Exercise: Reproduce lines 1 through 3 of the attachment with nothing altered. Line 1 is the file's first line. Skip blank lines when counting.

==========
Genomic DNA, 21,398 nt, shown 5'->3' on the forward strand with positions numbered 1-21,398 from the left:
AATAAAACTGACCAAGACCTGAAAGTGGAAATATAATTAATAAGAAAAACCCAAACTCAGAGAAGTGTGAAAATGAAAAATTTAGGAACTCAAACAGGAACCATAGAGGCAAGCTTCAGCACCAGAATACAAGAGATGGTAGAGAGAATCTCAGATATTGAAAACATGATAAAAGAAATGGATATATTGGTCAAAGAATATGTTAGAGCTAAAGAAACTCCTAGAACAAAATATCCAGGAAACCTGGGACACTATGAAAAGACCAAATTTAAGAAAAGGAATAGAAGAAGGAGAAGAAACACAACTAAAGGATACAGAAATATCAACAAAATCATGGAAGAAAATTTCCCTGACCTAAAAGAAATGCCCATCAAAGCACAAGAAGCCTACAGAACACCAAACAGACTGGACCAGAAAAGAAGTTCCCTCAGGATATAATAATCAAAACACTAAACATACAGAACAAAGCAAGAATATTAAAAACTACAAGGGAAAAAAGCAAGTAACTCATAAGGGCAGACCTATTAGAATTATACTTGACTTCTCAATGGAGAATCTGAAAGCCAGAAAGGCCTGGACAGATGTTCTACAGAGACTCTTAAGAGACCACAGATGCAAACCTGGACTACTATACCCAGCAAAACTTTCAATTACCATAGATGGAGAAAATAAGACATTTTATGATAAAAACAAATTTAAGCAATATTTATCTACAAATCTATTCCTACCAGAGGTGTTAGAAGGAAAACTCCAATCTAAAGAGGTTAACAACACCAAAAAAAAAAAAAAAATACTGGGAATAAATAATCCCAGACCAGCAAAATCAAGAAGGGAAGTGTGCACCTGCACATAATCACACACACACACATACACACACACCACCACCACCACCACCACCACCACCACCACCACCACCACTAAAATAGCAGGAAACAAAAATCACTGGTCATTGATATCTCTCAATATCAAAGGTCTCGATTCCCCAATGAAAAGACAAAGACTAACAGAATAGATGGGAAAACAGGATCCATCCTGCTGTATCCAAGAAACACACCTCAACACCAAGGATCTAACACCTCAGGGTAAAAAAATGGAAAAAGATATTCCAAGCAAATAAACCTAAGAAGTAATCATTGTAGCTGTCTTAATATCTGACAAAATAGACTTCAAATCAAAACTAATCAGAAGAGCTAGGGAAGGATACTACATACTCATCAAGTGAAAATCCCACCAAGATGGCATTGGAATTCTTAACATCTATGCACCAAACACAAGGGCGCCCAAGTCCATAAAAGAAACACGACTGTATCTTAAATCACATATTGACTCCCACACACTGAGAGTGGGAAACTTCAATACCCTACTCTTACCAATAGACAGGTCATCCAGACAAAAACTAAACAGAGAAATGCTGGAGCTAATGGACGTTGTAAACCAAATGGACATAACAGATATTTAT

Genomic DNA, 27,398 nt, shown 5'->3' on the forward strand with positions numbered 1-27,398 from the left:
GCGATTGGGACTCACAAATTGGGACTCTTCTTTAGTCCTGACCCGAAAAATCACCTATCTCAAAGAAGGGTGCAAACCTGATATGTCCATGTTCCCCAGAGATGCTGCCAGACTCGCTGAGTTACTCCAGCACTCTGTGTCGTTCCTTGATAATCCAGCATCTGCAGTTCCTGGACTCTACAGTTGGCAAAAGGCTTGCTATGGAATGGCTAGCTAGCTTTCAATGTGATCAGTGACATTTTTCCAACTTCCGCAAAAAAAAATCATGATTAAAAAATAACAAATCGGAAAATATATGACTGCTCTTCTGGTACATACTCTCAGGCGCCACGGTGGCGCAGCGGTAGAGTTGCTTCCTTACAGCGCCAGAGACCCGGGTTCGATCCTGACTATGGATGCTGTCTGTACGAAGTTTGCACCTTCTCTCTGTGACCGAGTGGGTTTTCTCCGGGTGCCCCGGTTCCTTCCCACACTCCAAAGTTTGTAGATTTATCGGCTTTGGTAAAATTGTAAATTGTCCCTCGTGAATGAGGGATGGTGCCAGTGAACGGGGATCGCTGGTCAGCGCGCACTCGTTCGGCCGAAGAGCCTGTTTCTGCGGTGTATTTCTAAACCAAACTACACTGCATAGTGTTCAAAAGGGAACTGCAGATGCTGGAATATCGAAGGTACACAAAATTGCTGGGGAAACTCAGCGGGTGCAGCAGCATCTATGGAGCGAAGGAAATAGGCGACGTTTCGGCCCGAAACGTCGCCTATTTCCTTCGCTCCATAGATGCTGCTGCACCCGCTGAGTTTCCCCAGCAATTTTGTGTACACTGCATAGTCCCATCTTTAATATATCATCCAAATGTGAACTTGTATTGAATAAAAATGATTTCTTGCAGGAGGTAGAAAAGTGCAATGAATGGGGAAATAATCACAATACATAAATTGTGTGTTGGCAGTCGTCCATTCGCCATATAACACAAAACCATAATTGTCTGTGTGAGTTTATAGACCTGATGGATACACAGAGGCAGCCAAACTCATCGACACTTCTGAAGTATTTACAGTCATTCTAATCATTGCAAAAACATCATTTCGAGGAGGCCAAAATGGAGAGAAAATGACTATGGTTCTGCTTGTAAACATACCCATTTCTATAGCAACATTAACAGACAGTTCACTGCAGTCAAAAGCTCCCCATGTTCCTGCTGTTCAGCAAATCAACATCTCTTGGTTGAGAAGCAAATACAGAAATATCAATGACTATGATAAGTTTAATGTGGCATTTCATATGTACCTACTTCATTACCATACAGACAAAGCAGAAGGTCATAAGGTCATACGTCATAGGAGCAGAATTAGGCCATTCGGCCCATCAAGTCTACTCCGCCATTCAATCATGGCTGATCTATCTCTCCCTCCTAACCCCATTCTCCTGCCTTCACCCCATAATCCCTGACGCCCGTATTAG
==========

Genomic DNA, 21,398 nt, shown 5'->3' on the forward strand with positions numbered 1-21,398 from the left:
AATAAAACTGACCAAGACCTGAAAGTGGAAATATAATTAATAAGAAAAACCCAAACTCAGAGAAGTGTGAAAATGAAAAATTTAGGAACTCAAACAGGAACCATAGAGGCAAGCTTCAGCACCAGAATACAAGAGATGGTAGAGAGAATCTCAGATATTGAAAACATGATAAAAGAAATGGATATATTGGTCAAAGAATATGTTAGAGCTAAAGAAACTCCTAGAACAAAATATCCAGGAAACCTGGGACACTATGAAAAGACCAAATTTAAGAAAAGGAATAGAAGAAGGAGAAGAAACACAACTAAAGGATACAGAAATATCAACAAAATCATGGAAGAAAATTTCCCTGACCTAAAAGAAATGCCCATCAAAGCACAAGAAGCCTACAGAACACCAAACAGACTGGACCAGAAAAGAAGTTCCCTCAGGATATAATAATCAAAACACTAAACATACAGAACAAAGCAAGAATATTAAAAACTACAAGGGAAAAAAGCAAGTAACTCATAAGGGCAGACCTATTAGAATTATACTTGACTTCTCAATGGAGAATCTGAAAGCCAGAAAGGCCTGGACAGATGTTCTACAGAGACTCTTAAGAGACCACAGATGCAAACCTGGACTACTATACCCAGCAAAACTTTCAATTACCATAGATGGAGAAAATAAGACATTTTATGATAAAAACAAATTTAAGCAATATTTATCTACAAATCTATTCCTACCAGAGGTGTTAGAAGGAAAACTCCAATCTAAAGAGGTTAACAACACCAAAAAAAAAAAAAAAATACTGGGAATAAATAATCCCAGACCAGCAAAATCAAGAAGGGAAGTGTGCACCTGCACATAATCACACACACACACATACACACACACCACCACCACCACCACCACCACCACCACCACCACCACCACTAAAATAGCAGGAAACAAAAATCACTGGTCATTGATATCTCTCAATATCAAAGGTCTCGATTCCCCAATGAAAAGACAAAGACTAACAGAATAGATGGGAAAACAGGATCCATCCTGCTGTATCCAAGAAACACACCTCAACACCAAGGATCTAACACCTCAGGGTAAAAAAATGGAAAAAGATATTCCAAGCAAATAAACCTAAGAAGTAATCATTGTAGCTGTCTTAATATCTGACAAAATAGACTTCAAATCAAAACTAATCAGAAGAGCTAGGGAAGGATACTACATACTCATCAAGTGAAAATCCCACCAAGATGGCATTGGAATTCTTAACATCTATGCACCAAACACAAGGGCGCCCAAGTCCATAAAAGAAACACGACTGTATCTTAAATCACATATTGACTCCCACACACTGAGAGTGGGAAACTTCAATACCCTACTCTTACCAATAGACAGGTCATCCAGACAAAAACTAAACAGAGAAATGCTGGAGCTAATGGACGTTGTAAACCAAATGGACATAACAGATATTTAT

Genomic DNA, 27,398 nt, shown 5'->3' on the forward strand with positions numbered 1-27,398 from the left: